Demirhan, Kamil & Çakır-Demirhan, Derya (2015). Gender and politics: Patriarchal discourse on social media. Public Relations Review 41(2), 308–310.

Summary

Social media is an alternative communication space embedded with opportunities for free and equal participation. However, it perpetuates the dominant discourses on society. This study analyzed Twitter for the production of patriarchal discourse on women under the hashtag; “a woman has to be.” This study supports the idea that social media needs the dynamism of alternative digital publics and alternative discourses to challenge the dominant power relations as well as improving democracy.

Method

This study used content analysis of 636 tweets under the hashtag of “#BirKadındaMutlaka” (which means ‘a woman has to be’) when it was a trending topic in Turkey in 2013. The tweets had an original opinion about the topic and contained the words a woman “has to be” or “must not be.” Tweets were classified according to discourse categories about the social roles of woman: i) domestic roles, ii) professional roles, iii) physical beauty, and iv) moral values.

Key Findings

  • 94% of all tweets analyzed contributed to the patriarchal discourse.
  • People who shared tweets under the hashtag appeared to think that a woman has to be a good wife, a good mother, a good housekeeper; a woman has to have an occupation, earn for family, be well educated and skilled, and have an intellectual capacity; a woman has to be beautiful, strong, and healthy, to have a good appearance and being attractive, and being well-dressed; a woman has to be good, faithful, and respectful to social values and national symbols, devoted, modest and mature.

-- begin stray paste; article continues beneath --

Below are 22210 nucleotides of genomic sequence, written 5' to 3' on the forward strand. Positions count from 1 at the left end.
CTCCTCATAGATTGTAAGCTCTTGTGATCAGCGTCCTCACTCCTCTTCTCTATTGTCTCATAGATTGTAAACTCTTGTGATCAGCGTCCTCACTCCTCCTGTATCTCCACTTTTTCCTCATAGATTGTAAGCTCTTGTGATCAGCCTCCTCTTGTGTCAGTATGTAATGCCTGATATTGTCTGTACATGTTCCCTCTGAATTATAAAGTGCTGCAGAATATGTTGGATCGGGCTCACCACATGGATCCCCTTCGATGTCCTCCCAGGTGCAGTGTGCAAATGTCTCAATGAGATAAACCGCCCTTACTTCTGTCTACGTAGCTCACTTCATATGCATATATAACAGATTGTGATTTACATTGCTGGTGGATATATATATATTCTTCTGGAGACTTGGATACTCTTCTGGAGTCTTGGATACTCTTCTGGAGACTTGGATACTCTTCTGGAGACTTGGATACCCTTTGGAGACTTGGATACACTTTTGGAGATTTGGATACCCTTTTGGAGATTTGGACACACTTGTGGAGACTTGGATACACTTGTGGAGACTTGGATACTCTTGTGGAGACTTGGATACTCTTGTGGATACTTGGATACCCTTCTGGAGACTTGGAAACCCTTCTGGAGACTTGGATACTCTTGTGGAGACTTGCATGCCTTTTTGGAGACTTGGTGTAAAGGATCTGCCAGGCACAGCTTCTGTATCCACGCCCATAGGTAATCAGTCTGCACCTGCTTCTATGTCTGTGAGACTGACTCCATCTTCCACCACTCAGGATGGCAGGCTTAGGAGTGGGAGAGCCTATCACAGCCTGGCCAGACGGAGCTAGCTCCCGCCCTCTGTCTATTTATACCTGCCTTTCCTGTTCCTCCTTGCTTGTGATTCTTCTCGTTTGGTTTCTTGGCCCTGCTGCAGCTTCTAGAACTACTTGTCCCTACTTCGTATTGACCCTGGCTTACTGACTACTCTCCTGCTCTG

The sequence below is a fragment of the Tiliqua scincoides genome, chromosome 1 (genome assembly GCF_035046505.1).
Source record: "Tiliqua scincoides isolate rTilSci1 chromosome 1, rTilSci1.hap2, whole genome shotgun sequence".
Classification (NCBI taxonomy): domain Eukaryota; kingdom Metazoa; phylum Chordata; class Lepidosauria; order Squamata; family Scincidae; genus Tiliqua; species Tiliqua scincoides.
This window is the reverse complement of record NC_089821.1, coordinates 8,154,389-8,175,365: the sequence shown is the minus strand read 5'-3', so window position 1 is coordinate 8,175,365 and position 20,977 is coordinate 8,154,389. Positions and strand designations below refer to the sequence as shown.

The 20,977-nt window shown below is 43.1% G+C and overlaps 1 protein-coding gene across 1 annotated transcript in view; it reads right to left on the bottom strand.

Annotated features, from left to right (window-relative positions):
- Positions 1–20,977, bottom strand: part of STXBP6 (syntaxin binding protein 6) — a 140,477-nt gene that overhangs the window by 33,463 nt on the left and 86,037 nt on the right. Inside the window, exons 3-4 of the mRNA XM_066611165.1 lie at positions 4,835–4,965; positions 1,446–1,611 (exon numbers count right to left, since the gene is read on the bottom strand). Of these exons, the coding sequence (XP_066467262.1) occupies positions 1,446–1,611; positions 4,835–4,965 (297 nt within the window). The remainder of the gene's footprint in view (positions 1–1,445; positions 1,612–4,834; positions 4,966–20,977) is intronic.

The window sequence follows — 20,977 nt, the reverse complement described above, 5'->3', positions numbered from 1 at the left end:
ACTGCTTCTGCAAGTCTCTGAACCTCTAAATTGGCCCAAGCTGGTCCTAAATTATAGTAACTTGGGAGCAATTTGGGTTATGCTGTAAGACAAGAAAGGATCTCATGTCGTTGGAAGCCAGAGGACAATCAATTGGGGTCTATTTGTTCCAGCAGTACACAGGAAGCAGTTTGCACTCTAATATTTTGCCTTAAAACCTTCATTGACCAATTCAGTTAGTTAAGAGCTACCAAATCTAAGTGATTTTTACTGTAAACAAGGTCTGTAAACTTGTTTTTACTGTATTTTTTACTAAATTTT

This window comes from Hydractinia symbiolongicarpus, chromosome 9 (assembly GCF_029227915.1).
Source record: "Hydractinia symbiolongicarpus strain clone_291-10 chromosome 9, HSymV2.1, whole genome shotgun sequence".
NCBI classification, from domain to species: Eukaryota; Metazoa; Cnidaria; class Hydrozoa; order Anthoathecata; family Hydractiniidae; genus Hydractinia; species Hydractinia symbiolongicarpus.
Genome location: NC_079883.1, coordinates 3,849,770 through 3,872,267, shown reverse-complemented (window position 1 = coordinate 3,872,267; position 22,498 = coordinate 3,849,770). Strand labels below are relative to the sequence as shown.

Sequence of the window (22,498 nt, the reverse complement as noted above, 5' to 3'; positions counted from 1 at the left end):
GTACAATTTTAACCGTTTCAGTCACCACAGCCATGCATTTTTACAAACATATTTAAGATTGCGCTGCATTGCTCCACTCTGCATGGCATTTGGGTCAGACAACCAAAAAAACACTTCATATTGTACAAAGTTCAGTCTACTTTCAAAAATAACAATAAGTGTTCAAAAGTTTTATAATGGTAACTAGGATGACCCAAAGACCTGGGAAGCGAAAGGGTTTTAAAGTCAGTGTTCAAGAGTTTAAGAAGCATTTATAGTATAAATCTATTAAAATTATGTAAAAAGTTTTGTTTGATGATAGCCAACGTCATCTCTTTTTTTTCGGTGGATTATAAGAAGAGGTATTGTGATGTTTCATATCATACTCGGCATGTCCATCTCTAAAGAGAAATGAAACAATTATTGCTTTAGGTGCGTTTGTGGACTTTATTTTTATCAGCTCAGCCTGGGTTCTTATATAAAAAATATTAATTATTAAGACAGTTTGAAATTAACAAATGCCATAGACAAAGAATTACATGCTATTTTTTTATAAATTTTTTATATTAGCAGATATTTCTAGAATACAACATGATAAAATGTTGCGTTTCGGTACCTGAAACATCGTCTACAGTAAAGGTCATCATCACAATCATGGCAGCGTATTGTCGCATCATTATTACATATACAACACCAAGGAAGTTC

• All these views disseminated on Twitter produce and re-produce knowledge on women roles and support patriarchal discourse. Furthermore, the low opposition level indicates the absence of the alternative discourses.

Implications for Practice

This study makes it clear that social media is a field in which the dominated discourses in the society have been perpetuated. It also reveals that social media can be a tool of challenging to the patriarchal norms of society. This means that every anti-sexist discourse on social media created by users will have its effects on the society. Social media can be a good starting way of challenging some traditional gender roles and sexism. Public relations professionals should take the gender issue into account when they create content on social media. They should avoid using sexist language which can perpetuate traditional gender roles.

Article Location

The full article is available for purchase at: http://www.sciencedirect.com/science/article/pii/S0363811114001829

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Heidy Modarelli handles Growth & Marketing for IPR. She has previously written for Entrepreneur, TechCrunch, The Next Web, and VentureBeat.
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